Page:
Harlem CB Chair Complains Bus Lanes Have Slowed Her Cab Rides to Subway
Manhattan Community Board 10 Chair Henrietta Lyle thinks bus lanes have made it harder to get around Harlem. In a conversation with Streetsblog, Lyle disputed our coverage of Select Bus Service on 125th Street and waved off data from the Census and NYC DOT. She also dismissed WE ACT for Environmental Justice, which had worked with bus riders to advocate for Select Bus Service, as “not talking to the community.”
“You made some comment about people in Uptown, we don’t drive, we don’t have cars. We do drive. I have a car. Come on,” Lyle told Streetsblog after Borough President Gale Brewer’s State of the Borough address on Sunday.
“I don’t know where your facts come from,” Lyle said. “I’m concerned.” The facts Streetsblog cites about neighborhood car ownership and travel habits come from the U.S. Census, whose surveys show that more than three-quarters of Harlem households are car-free.
Lyle said bus lanes have caused problems on her trips to the Lexington Avenue subway. “I do take cabs down 125th Street, and it now costs me two dollars more, and I have not made it yet to the station, and I have to get out and walk,” she said. Meanwhile, “that bus lane is empty.”
Instead of two lanes in each direction, with one often blocked by double-parked cars, most of 125th Street east of Lenox Avenue now has one general lane and one camera-enforced bus lane. DOT says eastbound taxi trips on 125th Street are now slightly faster than they were before the bus lane was installed, and either slightly slower or unchanged in the westbound direction [PDF]. Meanwhile, more than 32,000 people ride buses each day on 125th Street.
Lyle said she was not pleased when a DOT representative cited years of advocacy from Harlem residents looking for better bus service on 125th Street. “He said they had been working with our community for two years, and I asked them who,” she said. “It turns out he was working with WE ACT. That’s not talking to the community.”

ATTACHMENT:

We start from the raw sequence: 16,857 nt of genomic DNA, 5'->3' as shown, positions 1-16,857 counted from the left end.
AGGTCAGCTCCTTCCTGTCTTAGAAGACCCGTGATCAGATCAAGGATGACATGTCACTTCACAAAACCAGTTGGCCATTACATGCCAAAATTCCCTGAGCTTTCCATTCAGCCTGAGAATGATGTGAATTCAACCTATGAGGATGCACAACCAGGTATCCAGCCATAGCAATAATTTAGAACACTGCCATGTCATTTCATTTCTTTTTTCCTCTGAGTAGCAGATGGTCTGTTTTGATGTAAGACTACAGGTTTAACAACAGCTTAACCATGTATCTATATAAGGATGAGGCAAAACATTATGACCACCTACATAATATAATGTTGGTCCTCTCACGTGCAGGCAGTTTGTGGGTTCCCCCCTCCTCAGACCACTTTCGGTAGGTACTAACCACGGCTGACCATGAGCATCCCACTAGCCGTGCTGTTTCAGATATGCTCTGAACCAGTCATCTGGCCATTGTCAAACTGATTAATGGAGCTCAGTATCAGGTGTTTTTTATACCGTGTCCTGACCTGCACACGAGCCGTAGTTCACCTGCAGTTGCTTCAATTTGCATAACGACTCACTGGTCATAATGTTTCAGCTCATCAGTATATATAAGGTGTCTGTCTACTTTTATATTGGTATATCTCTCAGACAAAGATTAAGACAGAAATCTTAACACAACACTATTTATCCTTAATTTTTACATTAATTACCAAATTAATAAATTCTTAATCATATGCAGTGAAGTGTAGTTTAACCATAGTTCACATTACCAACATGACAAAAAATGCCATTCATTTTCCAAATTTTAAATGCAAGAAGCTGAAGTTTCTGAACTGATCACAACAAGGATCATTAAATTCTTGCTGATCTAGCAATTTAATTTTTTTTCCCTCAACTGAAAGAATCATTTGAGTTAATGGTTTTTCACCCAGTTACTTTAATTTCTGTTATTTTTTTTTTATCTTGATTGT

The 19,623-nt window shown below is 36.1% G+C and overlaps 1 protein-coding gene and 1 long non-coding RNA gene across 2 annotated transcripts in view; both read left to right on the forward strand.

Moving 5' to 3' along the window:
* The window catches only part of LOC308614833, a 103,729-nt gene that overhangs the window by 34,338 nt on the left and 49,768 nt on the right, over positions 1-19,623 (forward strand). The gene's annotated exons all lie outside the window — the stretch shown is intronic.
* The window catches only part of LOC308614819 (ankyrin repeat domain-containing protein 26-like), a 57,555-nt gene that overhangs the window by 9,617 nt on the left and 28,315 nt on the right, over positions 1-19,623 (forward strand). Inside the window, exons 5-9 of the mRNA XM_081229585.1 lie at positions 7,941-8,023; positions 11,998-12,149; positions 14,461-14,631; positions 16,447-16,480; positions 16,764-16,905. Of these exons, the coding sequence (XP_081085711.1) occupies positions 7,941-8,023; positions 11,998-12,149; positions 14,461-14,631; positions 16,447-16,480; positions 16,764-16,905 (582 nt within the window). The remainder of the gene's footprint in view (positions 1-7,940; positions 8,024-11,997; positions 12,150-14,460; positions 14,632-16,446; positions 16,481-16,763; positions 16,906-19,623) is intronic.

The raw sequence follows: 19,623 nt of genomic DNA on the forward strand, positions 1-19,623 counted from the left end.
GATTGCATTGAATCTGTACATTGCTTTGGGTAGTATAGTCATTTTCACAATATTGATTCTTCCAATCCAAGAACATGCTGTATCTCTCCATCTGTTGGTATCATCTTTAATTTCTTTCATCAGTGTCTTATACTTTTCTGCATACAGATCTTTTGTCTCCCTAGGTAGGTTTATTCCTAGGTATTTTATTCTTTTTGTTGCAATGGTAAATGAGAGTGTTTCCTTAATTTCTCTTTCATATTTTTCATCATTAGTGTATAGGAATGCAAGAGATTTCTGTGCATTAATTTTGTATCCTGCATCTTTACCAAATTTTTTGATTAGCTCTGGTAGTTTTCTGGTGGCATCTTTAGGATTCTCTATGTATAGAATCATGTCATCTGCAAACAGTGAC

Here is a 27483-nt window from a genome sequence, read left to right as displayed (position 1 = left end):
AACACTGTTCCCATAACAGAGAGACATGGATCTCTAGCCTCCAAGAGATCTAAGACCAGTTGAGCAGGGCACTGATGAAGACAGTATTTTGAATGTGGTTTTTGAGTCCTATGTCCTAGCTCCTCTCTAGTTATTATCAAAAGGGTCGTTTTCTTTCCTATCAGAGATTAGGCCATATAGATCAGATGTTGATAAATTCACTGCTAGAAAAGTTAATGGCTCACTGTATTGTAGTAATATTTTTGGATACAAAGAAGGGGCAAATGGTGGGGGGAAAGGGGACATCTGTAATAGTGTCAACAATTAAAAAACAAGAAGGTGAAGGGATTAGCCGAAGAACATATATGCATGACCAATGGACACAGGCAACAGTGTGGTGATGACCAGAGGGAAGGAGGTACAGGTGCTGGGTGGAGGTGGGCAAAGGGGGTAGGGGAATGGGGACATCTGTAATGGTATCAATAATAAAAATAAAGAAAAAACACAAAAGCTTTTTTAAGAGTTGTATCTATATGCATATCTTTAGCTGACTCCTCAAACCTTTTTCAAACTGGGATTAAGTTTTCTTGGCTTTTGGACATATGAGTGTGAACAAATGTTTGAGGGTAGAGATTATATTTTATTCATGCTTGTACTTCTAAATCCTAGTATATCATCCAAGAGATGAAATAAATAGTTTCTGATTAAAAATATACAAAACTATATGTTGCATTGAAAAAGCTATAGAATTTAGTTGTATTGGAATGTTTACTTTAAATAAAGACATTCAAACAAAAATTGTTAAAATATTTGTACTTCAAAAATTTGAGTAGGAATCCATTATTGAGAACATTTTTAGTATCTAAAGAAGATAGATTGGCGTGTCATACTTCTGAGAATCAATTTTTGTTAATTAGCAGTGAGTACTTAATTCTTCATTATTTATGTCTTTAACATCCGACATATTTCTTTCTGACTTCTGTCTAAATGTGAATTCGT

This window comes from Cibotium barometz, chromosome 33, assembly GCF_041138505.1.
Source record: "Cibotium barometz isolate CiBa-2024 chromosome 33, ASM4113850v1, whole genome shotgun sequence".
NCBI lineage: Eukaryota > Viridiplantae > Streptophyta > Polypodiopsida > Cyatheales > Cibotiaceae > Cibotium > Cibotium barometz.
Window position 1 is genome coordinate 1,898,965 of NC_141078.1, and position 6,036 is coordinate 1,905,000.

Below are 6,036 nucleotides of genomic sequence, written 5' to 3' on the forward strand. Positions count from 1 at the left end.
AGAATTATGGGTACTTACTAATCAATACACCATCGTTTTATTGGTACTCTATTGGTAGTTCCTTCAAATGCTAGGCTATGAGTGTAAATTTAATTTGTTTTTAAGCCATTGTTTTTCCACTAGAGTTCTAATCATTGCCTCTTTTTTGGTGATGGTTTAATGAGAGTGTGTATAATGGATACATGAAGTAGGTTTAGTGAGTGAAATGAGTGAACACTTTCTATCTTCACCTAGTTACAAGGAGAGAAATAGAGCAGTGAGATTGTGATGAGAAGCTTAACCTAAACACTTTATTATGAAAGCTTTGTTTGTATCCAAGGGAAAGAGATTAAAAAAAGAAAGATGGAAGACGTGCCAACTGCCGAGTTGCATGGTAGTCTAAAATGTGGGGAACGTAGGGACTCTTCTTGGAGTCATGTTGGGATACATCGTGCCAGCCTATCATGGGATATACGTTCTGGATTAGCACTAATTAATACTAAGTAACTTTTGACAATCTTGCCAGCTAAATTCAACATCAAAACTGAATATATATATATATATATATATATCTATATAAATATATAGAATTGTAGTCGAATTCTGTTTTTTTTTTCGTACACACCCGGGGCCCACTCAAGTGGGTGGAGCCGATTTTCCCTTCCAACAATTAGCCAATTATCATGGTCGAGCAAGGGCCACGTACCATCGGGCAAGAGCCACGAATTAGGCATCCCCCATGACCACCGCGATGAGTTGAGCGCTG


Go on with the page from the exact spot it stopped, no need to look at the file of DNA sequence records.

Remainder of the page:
Lyle is currently embroiled in a controversy over the validity of her election to the chairmanship last year. Appointed to CB 10 by the borough president at the recommendation of Council Member Inez Dickens, Lyle is up for reappointment by Brewer this year. Brewer’s decision is due by April 1.
Lyle is not alone in her windshield perspective at CB 10. Last week, the panel bucked two neighboring community boards and voted against a years-long effort to improve safety at one of Manhattan’s most dangerous intersections.
The intersection of 155th Street, Edgecombe Avenue, and St. Nicholas Place is more dangerous than 99 percent of Manhattan intersections, according to DOT, with 72 traffic injuries, eight of them severe, at this single location between 2008 and 2012.
The intersection also sits on the border of three community boards. Since 2013, DOT has worked with all three boards and the public on a plan to improve safety by shortening crossing distances, banning left turns and adding pedestrian islands. The proposal cleared Community Boards 9 and 12 last year. After unanimously passing the CB 10 transportation committee last month, the proposal got stalled at the full board last Wednesday.
The vote, which followed a presentation and Q-and-A session with DOT staff, was 14 in favor and 12 against, with four abstentions. Because the resolution did not garner a clear majority of support, it did not pass. Transportation committee member Barbara Nelson led the charge against the safety plan, according to another board member in attendance. At the meeting, Nelson said a left turn restriction from 155th Street to St. Nicholas Place could lead to an increase in southbound traffic on Adam Clayton Powell Jr. Boulevard.
“We want to hear from the people on our board who said ‘No,'” said Lyle, who voted in favor of the plan. “We want to bring DOT back to say, this is how people feel; can you make these changes?”
DOT had previously told the boards that the turn restriction is necessary to create space for a pedestrian island at St. Nicholas Place, and already asked for revised resolutions from the CB 10 committee and CB 12 [PDF] that include support for the pedestrian island and turn ban.
Update: DOT says it is discussing the results of last week’s meeting with CB 10 leadership.
The CB 10 transportation committee is scheduled to meet tonight at 6:30 p.m. at the Harlem State Office Building, 163 West 125th Street.